Non-Profit, Gradient Learning Creates a Tool to Build Connection For Students K-12

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6 mins read

By Catrina Satterwhite 

During the pandemic, connecting with people was quite the task whether it was family, friends, or colleagues. This also affected students. Many K-12 students had to learn to adjust to virtual lessons at home which left some students feeling out of the loop with their teachers. Of course, things are much better now but a great tool was created from that time and experience. 

Gradient Learning, founded and led by educators, is a non-profit organization that brings communities, schools, and families together in pursuit of meeting the needs of every student. Gradient Learning was recently selected for a “Special Mention” on the Best Inventions of 2022 list by TIME magazine for their tool called Along

I had the opportunity to chat with Along’s Program Director Samia Zaidi and Communications Manager Jill Kipnis about this amazing tool. 

“I was actually working at Gradient on the Summit Learning Program in the Spring of 2020. Across our partnership with Gradient and at CZI just across the partnership of the work that we had been doing, we were noticing as kids went out to remote learning and we were talking closely with teachers, with administrators, and hearing that there was a lot of disconnection. Students were going home and didn’t feel connected to their school communities.There wasn’t as much opportunity to feel that connection that they would have had with a teacher in school. We started thinking, what are some ways that we might take what we know about the importance of connections and put those into practice to meet the moment of folks having to be in a different setting and things suddenly changing. That’s really where Along came from. We talked to administrators, we talked to teachers, and we talked to folks that said we are looking for more opportunities to build these types of connections. We sat in a lot of different interviews and started putting things together just like greyscale and getting some folks to test out ideas with us and think about what the options were. From there we did some piloting with some initial folks to see if this may be what teachers and students are going to want. We’ve been reiterating from there ever since,” says Zaidi.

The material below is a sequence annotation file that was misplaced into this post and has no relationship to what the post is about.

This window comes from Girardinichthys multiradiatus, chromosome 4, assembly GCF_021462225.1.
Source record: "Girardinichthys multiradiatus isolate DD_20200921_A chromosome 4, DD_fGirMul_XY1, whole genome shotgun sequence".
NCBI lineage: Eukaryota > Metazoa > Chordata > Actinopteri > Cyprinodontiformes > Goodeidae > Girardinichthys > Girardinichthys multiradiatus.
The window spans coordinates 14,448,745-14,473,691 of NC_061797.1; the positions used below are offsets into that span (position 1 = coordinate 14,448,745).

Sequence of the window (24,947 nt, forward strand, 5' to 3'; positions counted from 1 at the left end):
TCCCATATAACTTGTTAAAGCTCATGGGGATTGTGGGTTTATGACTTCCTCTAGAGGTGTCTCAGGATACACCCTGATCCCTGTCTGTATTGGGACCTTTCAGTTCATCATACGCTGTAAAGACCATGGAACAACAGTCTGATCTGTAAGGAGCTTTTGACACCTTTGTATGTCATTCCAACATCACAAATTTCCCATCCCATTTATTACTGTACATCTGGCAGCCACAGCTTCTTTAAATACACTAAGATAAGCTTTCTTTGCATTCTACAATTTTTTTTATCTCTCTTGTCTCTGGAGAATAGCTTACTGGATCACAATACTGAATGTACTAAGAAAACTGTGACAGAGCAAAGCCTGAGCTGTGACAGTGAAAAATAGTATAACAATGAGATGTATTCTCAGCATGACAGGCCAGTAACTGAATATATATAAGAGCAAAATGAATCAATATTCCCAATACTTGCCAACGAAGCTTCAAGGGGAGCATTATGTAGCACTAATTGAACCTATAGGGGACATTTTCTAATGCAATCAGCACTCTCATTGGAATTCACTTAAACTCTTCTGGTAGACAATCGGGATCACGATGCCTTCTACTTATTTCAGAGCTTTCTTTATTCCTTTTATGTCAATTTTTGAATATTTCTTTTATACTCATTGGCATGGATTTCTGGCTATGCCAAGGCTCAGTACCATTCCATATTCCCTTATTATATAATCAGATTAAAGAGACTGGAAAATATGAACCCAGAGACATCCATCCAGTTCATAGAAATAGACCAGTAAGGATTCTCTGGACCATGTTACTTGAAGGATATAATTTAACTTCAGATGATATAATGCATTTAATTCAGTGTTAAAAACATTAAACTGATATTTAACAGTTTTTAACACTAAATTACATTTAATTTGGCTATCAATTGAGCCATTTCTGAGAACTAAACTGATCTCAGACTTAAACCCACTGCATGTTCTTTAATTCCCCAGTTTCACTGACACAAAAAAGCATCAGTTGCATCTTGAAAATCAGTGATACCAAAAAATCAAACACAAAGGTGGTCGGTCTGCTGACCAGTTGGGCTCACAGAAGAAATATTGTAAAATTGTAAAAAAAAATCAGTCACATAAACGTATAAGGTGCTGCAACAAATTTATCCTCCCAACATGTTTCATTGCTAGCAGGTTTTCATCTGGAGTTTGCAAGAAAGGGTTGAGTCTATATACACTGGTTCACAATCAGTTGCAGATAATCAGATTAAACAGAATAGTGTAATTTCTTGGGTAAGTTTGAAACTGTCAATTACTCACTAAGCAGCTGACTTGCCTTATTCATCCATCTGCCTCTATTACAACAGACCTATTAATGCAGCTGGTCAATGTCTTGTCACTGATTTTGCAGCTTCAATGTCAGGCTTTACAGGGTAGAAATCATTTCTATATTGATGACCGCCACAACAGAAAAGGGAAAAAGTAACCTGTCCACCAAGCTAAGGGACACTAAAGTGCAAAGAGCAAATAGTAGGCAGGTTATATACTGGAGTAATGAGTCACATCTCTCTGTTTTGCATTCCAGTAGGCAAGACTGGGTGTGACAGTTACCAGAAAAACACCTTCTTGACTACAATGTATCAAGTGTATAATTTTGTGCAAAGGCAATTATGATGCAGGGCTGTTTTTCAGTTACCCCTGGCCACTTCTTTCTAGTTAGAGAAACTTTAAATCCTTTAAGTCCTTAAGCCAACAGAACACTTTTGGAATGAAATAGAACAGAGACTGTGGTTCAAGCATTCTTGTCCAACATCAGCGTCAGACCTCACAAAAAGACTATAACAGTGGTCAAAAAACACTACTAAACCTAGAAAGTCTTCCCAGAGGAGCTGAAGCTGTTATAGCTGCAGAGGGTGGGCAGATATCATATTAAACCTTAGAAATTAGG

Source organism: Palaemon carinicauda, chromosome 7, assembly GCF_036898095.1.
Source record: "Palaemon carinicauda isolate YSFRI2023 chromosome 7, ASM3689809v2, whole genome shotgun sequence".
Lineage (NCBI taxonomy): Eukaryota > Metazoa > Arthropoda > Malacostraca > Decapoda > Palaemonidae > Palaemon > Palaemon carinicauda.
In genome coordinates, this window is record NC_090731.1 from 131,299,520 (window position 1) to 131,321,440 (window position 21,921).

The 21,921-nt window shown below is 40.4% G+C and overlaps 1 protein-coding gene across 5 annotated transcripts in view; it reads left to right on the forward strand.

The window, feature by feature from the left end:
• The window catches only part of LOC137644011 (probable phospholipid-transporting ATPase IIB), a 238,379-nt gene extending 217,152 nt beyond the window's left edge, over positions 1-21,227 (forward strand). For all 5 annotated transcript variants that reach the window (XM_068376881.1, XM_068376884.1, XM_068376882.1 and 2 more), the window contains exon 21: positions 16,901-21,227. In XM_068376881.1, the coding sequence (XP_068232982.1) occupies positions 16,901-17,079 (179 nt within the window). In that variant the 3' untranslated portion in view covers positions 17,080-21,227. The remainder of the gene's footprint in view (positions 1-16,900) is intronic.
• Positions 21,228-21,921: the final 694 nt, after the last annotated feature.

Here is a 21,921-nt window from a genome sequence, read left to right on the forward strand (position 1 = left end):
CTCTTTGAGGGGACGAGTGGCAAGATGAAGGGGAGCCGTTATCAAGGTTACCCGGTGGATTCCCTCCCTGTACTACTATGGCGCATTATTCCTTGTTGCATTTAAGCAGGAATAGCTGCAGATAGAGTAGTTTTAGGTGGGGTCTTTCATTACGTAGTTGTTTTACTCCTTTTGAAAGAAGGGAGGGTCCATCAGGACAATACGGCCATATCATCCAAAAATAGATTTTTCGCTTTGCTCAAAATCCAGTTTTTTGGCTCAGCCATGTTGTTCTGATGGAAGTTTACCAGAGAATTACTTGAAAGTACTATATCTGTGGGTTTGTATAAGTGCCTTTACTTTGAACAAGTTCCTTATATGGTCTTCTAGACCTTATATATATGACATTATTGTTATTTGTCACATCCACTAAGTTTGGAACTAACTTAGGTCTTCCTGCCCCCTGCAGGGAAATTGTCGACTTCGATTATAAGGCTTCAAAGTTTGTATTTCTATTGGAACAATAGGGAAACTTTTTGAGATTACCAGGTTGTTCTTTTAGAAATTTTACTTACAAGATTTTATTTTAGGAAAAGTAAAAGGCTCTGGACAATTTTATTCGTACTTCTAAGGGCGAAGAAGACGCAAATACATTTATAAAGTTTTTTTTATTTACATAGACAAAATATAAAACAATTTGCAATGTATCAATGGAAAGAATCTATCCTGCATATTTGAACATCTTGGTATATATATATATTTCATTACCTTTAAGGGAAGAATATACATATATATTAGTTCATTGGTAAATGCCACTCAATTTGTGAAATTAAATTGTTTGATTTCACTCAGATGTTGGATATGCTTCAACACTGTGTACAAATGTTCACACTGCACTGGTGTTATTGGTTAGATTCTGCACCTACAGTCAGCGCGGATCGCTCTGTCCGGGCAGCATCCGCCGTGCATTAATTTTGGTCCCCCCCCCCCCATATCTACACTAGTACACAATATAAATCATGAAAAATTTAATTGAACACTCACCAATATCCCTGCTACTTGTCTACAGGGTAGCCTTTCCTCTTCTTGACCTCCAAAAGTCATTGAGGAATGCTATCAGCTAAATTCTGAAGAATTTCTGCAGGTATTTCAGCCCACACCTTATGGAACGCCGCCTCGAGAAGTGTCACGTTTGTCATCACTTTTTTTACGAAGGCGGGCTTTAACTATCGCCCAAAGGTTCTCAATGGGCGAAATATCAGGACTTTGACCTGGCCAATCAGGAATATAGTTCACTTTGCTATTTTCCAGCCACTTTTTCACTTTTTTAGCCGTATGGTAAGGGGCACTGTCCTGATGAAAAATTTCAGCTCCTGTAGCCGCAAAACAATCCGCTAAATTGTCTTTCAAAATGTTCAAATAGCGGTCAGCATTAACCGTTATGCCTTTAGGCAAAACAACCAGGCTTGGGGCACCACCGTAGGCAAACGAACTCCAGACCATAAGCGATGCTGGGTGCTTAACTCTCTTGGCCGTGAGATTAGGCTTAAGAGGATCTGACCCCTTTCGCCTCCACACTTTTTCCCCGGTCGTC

If you’re curious about piloting, Zaidi explains that they worked with an initial number of district school partners and educators. They talked with a number of them early on which included an advisory panel with folks just giving input, and user research, and then they found an initial group of people interested in trying out Along

Today Along has made this available to any educator in the United States, K-12 at no cost if they would like to use it. 

So how does Along work? 

“I was myself an educator at the beginning of my career in the classroom and one of the things that I think we know to be true is the demand on educator time and how do I find the time in my

day to not only meet the needs of my students academically but meet the needs of all of the other things that are going on,“ said Zaidi. 

Zaidi explains that Along can integrate into a once-a-week schedule for an educator. It’s a platform where it starts building a connection between an educator and a student through a simple question, something as simple as telling them about your name or something you really value and why. The questions are seemingly simple as the examples of questions above have a lot of depth behind them. The questions were vetted through a very rigorous process through content partners. 

An educator can record themselves sharing an answer to one of the simple questions. The educator can then send that out to a group of their students. The students can then respond with their own answers to that same question in their own time. Either audio, video, or text format at their convenience. The educator can then validate the answers that the students sent back. This process can be 10 minutes or up to an hour just depending on how time permits. This entire process helps to bridge gaps, allowing both student and teacher to learn more about the other each week. 

Zaidi explains that some students really like the idea, while some are apprehensive. However, after a few times of using the tool, they adapt to it. 

In the future, Zaidi hopes that more educators and schools will have access to Along and the benefits that it offers with a why and a how and that they are getting strong resources. 

Educators can sign up at Along’s website at no cost to get started right away. 

https://www.along.org/

https://gradientlearning.org/

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